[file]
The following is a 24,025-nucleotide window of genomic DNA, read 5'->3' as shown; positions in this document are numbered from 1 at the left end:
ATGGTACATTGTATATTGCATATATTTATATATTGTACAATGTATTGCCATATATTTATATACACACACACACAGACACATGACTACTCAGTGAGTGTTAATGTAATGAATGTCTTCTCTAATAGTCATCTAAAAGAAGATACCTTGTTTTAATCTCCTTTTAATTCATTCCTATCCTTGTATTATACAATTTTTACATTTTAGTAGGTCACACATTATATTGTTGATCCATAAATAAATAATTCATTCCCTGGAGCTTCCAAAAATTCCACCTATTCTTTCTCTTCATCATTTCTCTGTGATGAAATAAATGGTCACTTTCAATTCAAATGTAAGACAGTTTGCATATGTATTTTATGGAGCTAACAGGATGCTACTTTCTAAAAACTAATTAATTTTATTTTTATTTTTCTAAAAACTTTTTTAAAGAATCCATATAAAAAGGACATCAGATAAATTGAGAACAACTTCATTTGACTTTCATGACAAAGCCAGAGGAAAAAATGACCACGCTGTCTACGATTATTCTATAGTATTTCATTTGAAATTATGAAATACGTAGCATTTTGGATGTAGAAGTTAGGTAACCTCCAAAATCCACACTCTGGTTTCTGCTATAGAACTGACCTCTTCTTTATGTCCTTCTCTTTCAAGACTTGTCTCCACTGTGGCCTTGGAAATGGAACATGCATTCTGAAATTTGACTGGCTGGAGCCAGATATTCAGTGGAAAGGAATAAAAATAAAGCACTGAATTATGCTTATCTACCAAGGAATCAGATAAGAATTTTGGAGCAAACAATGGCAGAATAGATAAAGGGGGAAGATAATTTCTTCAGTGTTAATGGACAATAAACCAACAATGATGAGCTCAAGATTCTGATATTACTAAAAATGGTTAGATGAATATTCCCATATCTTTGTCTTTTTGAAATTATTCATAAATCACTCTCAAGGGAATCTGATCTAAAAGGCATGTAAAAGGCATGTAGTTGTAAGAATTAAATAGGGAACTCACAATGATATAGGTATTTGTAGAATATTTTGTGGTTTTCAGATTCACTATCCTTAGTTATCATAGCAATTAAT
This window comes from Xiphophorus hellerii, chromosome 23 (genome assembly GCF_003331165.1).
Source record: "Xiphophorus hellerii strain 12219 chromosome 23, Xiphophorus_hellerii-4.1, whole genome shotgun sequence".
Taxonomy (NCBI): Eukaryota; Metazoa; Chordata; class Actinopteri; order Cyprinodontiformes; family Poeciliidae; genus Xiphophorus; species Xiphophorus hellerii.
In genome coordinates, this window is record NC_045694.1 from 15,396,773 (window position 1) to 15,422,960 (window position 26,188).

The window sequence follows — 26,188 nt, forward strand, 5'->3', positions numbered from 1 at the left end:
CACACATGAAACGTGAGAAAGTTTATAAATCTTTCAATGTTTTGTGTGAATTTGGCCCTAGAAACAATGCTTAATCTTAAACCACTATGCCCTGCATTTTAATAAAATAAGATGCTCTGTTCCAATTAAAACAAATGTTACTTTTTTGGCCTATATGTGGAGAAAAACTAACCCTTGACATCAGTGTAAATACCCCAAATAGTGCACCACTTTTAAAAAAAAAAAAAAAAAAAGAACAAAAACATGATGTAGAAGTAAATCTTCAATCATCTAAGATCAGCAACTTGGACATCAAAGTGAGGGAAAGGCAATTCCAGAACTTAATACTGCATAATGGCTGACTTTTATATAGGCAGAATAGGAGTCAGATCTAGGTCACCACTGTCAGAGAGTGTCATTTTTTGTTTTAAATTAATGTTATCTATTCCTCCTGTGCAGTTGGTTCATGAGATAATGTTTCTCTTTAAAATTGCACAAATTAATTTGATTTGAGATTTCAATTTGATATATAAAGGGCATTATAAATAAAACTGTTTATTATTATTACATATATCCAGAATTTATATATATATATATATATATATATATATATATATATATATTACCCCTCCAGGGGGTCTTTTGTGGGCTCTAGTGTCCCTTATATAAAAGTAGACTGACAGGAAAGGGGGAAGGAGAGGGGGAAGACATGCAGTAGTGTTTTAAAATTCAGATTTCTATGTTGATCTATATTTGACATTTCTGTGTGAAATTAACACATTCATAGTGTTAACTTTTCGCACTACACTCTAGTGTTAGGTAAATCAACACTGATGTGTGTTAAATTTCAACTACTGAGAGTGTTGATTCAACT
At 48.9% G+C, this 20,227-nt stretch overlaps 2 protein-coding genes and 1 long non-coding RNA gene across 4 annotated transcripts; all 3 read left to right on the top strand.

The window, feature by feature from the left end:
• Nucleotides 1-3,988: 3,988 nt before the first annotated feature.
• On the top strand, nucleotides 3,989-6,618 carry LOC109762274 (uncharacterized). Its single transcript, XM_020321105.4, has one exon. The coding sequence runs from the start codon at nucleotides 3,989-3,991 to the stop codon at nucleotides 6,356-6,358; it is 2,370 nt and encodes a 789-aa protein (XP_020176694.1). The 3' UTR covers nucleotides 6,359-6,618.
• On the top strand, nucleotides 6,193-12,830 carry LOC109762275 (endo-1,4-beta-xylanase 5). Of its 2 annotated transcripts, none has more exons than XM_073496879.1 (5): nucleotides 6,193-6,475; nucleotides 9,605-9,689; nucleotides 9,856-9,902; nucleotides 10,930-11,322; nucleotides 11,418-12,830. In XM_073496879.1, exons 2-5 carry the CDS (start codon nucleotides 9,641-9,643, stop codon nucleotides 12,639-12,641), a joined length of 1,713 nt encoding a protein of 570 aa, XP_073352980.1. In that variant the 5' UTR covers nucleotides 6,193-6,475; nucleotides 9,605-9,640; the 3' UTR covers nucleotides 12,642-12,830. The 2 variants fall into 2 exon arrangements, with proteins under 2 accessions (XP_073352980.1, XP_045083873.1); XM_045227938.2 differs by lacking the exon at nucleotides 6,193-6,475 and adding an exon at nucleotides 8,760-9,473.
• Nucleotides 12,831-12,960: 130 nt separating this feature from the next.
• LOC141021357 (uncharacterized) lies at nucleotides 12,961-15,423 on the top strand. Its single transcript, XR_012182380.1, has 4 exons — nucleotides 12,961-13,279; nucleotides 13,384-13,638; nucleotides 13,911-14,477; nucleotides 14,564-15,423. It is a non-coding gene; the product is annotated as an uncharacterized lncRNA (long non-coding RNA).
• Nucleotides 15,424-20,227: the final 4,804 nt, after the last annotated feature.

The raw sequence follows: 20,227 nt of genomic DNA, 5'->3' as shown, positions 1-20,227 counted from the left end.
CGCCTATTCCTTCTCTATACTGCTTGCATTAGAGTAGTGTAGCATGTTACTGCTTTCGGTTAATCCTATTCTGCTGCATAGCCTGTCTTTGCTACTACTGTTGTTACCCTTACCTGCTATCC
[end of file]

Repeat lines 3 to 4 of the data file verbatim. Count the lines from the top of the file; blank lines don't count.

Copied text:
This window comes from Xiphophorus hellerii, chromosome 23 (genome assembly GCF_003331165.1).
Source record: "Xiphophorus hellerii strain 12219 chromosome 23, Xiphophorus_hellerii-4.1, whole genome shotgun sequence".